Niccolo Machiavelli was an Italian author and statesman, one of the outstanding figures of the Renaissance and by far the most controversial political thinker. However, his political genius was overshadowed by the reputation that was unfairly given to him because of a misunderstanding of his views on politics. Machiavelli dedicated his complete life to uniting Italy and making Florence it's dominate force; as a child, he observed key political figures from afar. Then he served over a decade in government public service, and after being forced from his job he wrote many books on political theory. By studying his youth, government status, and literature one can better understand the controversy of Niccolo Machiavelli.
Niccolo Machiavelli was born May 3rd 1469 in Florence, Italy, to Bernardo di Niccolo di Buoninsegna and Bartolomea da Nelli. His father, Bernardo, belonged to an impoverished branch of an influential, old Florentine family. Bernardo was a lawyer and had a small library which included books by Greek and Roman philosophers and volumes of Italian history.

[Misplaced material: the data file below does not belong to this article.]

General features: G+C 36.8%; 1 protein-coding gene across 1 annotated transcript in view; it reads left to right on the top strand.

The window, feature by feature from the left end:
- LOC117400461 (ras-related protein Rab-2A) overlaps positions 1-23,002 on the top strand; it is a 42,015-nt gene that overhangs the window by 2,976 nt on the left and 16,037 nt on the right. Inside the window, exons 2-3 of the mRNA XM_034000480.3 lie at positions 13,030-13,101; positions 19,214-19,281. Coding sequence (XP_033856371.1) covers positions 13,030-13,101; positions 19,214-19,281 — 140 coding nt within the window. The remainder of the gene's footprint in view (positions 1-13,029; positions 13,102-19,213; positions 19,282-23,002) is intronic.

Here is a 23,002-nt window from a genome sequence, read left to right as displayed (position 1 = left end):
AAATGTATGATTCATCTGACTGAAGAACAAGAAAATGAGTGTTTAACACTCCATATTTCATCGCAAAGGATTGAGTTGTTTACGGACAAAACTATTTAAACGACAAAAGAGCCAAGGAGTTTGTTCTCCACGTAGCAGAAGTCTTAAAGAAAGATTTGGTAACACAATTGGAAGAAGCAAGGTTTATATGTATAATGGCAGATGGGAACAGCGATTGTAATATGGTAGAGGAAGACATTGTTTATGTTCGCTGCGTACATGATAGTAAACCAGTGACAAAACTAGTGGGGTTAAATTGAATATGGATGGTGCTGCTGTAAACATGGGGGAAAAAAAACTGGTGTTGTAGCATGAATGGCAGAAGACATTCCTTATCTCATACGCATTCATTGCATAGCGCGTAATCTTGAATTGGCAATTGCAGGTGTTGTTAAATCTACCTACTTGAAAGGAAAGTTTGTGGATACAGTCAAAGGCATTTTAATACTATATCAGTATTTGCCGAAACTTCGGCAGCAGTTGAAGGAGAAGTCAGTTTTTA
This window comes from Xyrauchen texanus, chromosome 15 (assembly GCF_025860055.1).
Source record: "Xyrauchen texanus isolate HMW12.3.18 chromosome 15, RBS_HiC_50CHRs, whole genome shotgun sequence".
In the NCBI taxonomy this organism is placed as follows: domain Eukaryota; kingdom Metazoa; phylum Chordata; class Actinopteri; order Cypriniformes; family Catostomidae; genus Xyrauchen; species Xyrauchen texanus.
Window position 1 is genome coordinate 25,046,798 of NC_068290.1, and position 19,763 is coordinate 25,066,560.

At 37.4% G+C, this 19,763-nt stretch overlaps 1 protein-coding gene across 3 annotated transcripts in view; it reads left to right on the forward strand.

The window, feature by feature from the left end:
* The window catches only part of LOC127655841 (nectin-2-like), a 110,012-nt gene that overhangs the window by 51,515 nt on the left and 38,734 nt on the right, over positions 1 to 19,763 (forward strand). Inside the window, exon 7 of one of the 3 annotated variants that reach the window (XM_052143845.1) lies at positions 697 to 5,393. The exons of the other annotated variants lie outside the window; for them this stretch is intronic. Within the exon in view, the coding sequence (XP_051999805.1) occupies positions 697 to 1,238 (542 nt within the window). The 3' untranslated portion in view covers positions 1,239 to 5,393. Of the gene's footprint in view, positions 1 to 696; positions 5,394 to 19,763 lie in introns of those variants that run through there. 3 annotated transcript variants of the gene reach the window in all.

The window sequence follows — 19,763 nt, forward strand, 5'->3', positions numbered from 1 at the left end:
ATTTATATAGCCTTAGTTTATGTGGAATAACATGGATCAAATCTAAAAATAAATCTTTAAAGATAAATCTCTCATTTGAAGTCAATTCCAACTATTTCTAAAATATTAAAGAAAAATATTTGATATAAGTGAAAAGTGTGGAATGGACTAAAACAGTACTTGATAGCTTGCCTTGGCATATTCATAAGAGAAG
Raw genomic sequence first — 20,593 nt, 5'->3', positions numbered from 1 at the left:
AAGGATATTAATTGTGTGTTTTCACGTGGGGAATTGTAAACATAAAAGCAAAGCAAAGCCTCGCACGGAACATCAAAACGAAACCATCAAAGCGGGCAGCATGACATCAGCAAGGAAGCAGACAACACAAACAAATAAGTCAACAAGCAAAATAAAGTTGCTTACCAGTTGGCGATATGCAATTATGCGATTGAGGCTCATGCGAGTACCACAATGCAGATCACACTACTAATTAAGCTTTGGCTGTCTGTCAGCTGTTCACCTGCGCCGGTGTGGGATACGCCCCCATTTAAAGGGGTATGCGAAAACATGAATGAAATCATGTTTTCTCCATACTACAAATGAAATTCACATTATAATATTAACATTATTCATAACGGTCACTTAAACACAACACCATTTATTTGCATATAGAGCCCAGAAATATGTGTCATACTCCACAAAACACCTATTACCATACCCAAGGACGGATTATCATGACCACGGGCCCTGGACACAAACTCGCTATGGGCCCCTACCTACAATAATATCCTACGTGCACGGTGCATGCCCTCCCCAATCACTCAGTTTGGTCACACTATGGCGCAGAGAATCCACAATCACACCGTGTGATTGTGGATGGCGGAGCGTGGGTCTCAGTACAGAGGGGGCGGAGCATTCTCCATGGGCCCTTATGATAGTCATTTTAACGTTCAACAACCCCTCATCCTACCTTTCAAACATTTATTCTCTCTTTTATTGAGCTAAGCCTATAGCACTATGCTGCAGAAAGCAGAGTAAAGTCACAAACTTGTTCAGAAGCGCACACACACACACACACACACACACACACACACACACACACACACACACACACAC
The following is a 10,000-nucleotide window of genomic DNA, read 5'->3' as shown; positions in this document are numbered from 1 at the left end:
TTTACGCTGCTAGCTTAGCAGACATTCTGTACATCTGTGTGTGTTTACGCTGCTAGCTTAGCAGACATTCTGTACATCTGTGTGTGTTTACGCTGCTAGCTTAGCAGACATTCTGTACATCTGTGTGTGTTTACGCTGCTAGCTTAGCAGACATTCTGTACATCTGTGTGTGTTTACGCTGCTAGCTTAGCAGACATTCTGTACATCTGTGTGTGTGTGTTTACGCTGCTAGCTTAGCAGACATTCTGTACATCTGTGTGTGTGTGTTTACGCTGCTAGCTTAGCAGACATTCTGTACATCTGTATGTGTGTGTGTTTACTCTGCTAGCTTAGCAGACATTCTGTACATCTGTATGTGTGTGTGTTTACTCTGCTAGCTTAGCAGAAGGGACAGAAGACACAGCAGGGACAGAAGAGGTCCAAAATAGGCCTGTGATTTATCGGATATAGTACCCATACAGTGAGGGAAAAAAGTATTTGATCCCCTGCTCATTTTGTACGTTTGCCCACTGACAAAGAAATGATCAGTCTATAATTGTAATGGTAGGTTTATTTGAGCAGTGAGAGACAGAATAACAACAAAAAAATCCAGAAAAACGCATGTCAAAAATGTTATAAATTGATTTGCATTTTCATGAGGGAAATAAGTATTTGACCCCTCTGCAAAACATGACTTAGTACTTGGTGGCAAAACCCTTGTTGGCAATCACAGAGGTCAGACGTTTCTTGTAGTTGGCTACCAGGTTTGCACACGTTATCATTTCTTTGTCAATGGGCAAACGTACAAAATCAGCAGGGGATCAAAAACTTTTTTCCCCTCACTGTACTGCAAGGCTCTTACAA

This Library is where Machiavelli molded many of his beliefs. He described his life once, "I was born in poverty and at an early age learned how to endure hardship rather than florist." At this point in his life the political scene was chaos, and Girolamo Savonarola was the key political figure in this Savonarolist government. It is believed that Machiavelli has some involvement in executing Savonarola and overthrowing this government.
Shortly after Savonarola's execution Machiavelli was appointed head of the new governments Second Chancery and secretary concerned with warfare and diplomacy. His position quickly rose, however, and he was engaging on diplomatic missions. He met many important people such as, the Pope and the King of France, however, the person that impressed him the most was the Prince of...